monitor, the 3000, the keyboard and my BJ-200 printer.  The basecoat colour
was labeled 'Licorice Black'.  It looked pretty black to me, and when I was
finished I was debating on just leaving it black.  It started to look real
cool all black, and I liked the idea of having a Stealth 3000.  But then
again, I had a goal in mind, and that was to go through with the
marbleizing.

It is a good idea to let the paint dry for 24 hours, although the acrylic
paints feels pretty dry after two hours.  I should mention at this point
that cleanup is easy.  All the paints are water-based acrylic, so even if I
got it on my clothes, I was able to easily wash it out.

Also, I elected not to use the sponge brush supplied with the kit.  I think
it would be a better idea if they included a brush to get at all the tight
spots, like the vents on the monitors and the fins on the front of the
3000.  A half inch to an inch soft brush is my best recommendation.  After
I was done basecoating all the surfaces and turning that boring white into
an evil looking black colour, I put all the pieces aside and spent the rest
of the evening hooking up my trusty 500 and checking my e-mail and reading
the news.

The next evening I began the actual marbleization process.  This takes a
bit longer than basecoating, especially if you are nervous about it.  The
idea is simply to put the stuff on, and nervousness actually helps make it
look better.  The first thing you need to do is set up your palette.  I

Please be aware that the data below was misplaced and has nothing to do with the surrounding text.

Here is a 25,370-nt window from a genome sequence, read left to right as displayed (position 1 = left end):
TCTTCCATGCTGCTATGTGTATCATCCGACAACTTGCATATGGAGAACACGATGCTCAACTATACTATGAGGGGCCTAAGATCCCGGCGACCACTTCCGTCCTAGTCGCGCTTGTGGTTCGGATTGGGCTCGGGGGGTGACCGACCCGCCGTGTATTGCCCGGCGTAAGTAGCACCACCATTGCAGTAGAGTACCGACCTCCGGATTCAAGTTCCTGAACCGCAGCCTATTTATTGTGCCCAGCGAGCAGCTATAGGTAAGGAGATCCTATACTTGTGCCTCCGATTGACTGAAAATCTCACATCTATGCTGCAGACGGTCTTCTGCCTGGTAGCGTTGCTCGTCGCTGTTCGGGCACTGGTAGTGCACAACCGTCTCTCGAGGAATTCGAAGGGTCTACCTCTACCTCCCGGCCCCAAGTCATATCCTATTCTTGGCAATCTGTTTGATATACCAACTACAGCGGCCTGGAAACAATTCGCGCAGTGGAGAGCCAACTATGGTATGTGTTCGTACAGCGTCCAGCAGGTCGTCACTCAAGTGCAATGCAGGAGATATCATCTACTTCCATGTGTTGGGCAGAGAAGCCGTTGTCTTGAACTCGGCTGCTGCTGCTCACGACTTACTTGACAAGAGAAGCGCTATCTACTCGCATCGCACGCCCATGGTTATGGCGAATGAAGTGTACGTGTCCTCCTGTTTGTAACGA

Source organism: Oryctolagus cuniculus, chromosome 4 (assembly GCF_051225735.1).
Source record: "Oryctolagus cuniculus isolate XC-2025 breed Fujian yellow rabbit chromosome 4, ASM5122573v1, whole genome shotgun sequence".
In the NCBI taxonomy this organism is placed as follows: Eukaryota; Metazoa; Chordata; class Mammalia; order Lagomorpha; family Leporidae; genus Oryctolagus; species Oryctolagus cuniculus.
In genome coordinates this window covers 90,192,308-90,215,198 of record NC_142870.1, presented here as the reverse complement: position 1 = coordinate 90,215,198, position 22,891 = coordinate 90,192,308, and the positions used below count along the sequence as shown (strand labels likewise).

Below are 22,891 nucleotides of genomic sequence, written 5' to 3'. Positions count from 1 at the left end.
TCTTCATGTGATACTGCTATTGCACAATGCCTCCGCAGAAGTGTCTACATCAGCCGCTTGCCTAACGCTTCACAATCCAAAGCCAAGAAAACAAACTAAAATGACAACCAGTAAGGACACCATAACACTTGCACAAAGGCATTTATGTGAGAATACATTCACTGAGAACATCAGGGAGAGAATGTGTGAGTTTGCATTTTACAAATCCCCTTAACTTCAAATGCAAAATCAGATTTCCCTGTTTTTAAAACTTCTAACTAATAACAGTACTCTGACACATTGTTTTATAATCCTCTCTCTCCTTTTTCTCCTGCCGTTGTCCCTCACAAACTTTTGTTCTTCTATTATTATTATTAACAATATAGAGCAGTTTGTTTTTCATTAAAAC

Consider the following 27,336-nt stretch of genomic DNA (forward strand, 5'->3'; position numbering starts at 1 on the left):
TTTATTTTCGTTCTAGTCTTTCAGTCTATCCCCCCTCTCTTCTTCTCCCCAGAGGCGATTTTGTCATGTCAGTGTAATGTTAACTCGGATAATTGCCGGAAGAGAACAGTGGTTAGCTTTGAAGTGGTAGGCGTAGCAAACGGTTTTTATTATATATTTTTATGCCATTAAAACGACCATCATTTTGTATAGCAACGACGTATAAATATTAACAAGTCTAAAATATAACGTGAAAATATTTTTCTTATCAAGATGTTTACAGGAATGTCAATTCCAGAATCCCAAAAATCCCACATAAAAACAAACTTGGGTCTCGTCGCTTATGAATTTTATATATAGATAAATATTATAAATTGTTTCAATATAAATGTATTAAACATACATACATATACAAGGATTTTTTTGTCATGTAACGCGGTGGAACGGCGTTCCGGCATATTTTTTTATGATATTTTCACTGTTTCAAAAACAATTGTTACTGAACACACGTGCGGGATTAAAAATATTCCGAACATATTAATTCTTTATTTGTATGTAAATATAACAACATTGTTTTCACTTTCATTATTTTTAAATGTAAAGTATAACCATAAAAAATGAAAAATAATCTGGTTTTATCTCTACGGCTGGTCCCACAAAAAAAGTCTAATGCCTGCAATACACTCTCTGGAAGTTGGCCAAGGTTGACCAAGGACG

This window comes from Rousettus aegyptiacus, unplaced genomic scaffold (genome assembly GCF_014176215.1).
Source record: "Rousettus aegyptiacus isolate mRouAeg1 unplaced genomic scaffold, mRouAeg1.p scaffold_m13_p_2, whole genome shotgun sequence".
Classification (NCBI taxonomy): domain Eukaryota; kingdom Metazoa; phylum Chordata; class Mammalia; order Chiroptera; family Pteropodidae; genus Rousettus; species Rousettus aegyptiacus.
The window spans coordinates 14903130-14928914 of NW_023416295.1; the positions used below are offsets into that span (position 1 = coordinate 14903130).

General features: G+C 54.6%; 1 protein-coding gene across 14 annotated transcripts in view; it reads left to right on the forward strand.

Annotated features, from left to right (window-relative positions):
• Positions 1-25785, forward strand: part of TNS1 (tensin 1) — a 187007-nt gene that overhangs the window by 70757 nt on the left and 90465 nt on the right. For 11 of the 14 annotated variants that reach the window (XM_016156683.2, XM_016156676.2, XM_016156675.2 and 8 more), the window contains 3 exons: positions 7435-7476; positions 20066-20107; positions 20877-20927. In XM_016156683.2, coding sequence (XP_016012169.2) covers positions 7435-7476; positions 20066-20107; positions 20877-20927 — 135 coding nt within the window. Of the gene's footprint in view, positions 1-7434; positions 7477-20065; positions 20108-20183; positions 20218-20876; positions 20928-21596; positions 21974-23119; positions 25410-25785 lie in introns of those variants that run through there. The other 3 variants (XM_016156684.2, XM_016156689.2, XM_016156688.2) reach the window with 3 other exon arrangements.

used a cookie baking sheet, but anything that isn't absorbent and no
smaller than a plastic plate will work.  What you do is squeeze some paint
in an irregular fashion all over the plate, the kit calls it Marbleizing
Colour A, but it's basically the colour most of your marble is going to be,
for Florentine Green Marble, Marbleizing Colour A was Summer Sky.  Next you
spaghettize { like spaghetti } Colour B on top of Colour A ( about 1/2 as
much as Color A ).  Then you add a little bit of white ( about 1/32 as much
as you used Colour A ).  The next step in making your palette is to pour on
as much thickener ( a clear solution ) as colour A and half as much
extender solution. 

The thickener makes the colours mix in an opaque fashion and the extender
solution makes the colours mix in a translucent fashion - like real marble!


Ok, now you have a load of paint ready to go on your palette.  I recommend
that you blur the colours together by tipping your palette forward and
backward and sideways.  This way, the colours mix and give you a realistic
marble colour combination.

The next thing you need is a sponge with certain parts of it finger torn
off to give the sponge a rougher texture.  A good sponge size is about 2"
by 4".   You then wet the sponge, clench out any excess water and then
gently rest the sponge, without pushing down too hard, on the palette of
colours.  The sponge will then have enough paint on it to do about 5-10
applications.

What you do is press the sponge on the surface, lift off cleanly, and then
rotate the position of the sponge and do it again, responging some areas to
give a very irregular and non-uniform colouring to the surface.  The best
place to start is probably on the back or underside of the computer or
monitor to get some practice.  Also, starting in the upper left hand corner
of a side is a good practice.  Pretty soon, you'll be amazed at the
results.  If the sponge begins to fade, simply refresh the sponge by
pressing it onto the palette.   Every once in a while you should clean your
songe by rinsing it with water.   Redoing sections over again enhances the
irregularity and makes it really look real.

After you are done sponging the whole computer, simply let that dry for
about 2 hours or until the paint feels pretty dry.  Then you can begin the
real interesting part of "veining" your marble.  Real marble usually has
veins of mineral running through it, and the veins are normally apparent on